During this period of stillness and confinement, when we have all had to reconsider our relationship to inside and outside space, we asked nine Australian artists to create an image of something familiar and intimate – the view from their window.
Their responses include images of comfort and community, of uncertainty and worry, of newfound joys and lost routines, of things that stay constant and things that change. Some of the works are direct and representational – a window into the artists’ private spaces. Others turn inwards towards mood and emotion, opening a window into the artists’ interior lives. Created with pen, ink and paint on paper, the works have a humility and an intimacy that resonates in these extraordinary times.
Together these images form a record of sorts. A record of artists being in their familiar spaces in unfamiliar circumstances. A record of the ways in which all of us have compressed our lives and selves indoors during the pandemic.
Here lies the visual and metaphorical power of ‘the window’. It is a threshold between the known and unknown, between our interior and exterior worlds. Portraying the view out your window might sound like a simple thing to do, but, in the hands of these artists, it is an act that reveals the complexities of our current moment.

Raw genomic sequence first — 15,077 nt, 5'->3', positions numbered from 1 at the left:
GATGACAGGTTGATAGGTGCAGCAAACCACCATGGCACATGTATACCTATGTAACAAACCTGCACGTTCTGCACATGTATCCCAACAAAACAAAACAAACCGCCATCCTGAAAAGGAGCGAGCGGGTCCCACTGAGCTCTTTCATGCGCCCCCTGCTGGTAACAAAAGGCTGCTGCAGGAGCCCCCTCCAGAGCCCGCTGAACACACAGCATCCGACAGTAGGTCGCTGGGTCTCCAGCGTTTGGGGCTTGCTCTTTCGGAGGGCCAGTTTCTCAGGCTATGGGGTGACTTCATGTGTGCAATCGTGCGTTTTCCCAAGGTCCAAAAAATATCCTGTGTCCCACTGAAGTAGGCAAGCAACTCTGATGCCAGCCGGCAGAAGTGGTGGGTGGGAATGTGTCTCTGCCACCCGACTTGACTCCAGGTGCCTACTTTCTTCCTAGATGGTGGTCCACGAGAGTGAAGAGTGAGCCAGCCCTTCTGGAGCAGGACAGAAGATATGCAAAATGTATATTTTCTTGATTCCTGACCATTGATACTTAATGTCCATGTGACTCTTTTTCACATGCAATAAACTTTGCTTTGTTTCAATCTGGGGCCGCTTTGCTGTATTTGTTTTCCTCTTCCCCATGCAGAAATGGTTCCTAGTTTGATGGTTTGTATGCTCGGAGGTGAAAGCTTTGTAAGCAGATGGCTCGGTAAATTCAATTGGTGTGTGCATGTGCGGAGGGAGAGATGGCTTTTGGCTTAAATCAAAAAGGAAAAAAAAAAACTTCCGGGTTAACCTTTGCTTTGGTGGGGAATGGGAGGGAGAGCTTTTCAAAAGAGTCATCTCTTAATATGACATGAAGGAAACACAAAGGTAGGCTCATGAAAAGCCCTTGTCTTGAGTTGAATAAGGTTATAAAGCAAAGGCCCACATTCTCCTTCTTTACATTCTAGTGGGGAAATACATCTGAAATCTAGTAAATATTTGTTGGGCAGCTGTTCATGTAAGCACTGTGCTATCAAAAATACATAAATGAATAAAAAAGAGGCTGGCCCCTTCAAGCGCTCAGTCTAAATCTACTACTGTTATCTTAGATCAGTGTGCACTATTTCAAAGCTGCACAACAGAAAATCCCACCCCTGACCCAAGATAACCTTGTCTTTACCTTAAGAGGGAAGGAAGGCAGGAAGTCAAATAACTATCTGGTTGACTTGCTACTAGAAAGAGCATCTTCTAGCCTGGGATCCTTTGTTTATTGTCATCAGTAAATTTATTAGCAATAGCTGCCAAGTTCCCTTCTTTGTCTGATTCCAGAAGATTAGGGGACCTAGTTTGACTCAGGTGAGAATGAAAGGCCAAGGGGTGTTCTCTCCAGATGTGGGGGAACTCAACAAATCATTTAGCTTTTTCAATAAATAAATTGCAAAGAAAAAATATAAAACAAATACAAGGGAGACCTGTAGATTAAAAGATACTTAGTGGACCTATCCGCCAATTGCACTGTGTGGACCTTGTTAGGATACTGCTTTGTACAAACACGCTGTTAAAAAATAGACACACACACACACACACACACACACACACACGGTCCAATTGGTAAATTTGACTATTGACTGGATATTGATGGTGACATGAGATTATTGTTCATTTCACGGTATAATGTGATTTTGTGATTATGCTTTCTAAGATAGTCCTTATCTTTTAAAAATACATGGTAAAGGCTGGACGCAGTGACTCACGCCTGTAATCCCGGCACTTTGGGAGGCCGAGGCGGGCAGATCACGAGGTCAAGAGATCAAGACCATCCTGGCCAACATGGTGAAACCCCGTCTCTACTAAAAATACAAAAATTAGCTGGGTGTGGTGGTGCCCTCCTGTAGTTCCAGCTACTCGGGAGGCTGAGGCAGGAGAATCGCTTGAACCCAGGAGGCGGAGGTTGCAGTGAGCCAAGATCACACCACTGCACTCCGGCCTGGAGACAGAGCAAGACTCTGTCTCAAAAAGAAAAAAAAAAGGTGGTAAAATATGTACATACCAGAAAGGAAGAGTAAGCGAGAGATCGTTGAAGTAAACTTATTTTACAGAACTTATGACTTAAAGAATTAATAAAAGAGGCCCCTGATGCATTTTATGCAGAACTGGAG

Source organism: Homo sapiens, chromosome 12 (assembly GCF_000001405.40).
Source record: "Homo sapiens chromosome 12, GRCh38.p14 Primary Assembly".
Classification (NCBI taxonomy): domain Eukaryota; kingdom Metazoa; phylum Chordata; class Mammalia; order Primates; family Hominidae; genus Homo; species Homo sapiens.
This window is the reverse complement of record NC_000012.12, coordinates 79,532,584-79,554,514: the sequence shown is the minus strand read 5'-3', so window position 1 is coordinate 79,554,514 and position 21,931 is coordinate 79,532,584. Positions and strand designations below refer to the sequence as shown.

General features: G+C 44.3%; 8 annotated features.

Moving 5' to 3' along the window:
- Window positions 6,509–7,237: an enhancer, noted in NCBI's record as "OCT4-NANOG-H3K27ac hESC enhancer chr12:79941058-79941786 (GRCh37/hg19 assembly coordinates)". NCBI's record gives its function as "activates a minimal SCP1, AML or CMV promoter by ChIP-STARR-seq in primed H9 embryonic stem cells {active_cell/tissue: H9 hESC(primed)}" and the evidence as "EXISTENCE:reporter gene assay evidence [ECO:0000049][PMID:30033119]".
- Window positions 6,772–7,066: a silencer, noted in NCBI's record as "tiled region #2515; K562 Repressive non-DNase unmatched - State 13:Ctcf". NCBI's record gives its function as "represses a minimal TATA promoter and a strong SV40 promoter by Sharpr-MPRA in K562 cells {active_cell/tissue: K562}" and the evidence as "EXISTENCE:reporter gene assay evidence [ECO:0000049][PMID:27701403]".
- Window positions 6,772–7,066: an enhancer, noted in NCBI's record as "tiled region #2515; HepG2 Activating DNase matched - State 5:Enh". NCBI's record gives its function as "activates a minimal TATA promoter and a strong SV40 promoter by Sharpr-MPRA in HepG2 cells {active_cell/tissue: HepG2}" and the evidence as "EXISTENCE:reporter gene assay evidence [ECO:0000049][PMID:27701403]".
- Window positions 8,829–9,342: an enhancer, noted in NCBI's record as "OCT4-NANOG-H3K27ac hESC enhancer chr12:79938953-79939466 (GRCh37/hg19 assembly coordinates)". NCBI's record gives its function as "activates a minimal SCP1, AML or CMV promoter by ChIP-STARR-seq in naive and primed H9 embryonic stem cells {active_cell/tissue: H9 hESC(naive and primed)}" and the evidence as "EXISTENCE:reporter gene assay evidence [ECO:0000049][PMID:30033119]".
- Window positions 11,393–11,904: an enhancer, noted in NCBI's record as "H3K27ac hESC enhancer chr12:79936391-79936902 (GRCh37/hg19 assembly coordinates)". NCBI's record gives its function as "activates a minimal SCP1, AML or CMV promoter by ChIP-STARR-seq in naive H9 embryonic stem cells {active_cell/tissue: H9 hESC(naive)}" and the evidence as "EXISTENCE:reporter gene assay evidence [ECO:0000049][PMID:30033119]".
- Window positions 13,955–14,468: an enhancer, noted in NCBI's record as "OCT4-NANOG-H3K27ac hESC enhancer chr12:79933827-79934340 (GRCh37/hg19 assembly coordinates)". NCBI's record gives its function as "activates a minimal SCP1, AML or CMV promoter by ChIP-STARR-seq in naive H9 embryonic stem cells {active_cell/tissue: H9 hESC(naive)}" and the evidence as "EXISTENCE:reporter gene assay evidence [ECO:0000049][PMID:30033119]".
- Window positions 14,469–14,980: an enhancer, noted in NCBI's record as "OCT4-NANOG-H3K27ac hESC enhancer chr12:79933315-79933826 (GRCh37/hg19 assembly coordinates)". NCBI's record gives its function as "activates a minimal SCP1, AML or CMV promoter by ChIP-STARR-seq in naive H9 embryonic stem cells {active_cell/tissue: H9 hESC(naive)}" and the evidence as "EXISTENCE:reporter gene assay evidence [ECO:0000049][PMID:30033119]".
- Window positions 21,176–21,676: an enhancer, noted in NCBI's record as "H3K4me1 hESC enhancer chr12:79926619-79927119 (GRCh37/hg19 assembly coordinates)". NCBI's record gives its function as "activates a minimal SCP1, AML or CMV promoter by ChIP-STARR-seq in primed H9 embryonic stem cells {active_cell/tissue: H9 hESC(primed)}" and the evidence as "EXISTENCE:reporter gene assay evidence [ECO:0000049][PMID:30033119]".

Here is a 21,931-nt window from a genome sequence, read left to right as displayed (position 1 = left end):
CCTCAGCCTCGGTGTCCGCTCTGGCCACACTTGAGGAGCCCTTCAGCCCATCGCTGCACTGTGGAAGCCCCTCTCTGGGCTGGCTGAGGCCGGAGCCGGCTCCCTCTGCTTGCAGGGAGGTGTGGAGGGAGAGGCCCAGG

When I was invited to be part of this project there was a big red truck parked outside our front window and our bedroom window faced a wall. ‘Would from the front door be okay?’, I asked.
My partner Jan and I rent an 1880s one-bedroom cottage in a cul-de-sac in Adelaide. We and our neighbours often leave our front doors open for air, in the belief that only friends will wander in. A grapevine stretches across three houses on our side of the lane and on sunny afternoons the hanging leaves glow cadmium lemon in the light. Our next-door neighbour Tanya puts her washing on a clothes rack in the middle of the lane, as her backyard is small and dark. When the lockdown happened, we decided to be ‘virus buddies’ with Tanya and her 17-year-old daughter Eloise.
This drawing depicts our bedroom window which looks out to a patch of grass on the side of our building that, before lockdown, we never really used. But in these circumstances, it has become our soccer field, running track, picnic destination and Pokémon hunting ground. Living with three kids in a two-bedroom apartment and working from a less-than-ideal studio garage means the focus of my lockdown experience has really been around the kids.
I have drawn two views simultaneously, from inside looking out, and from outside looking in, entangling my drawings with the children’s. I allowed the children to use my felt-tip drawing pens, which they are normally not permitted to use, and I worked with their usual drawing tools: pencil and texta.
Our drawing reflects the challenges and the joys of being in lockdown as a family: finding new and exciting ways to be together, and negotiating the suffocating anxiety of uncertainty.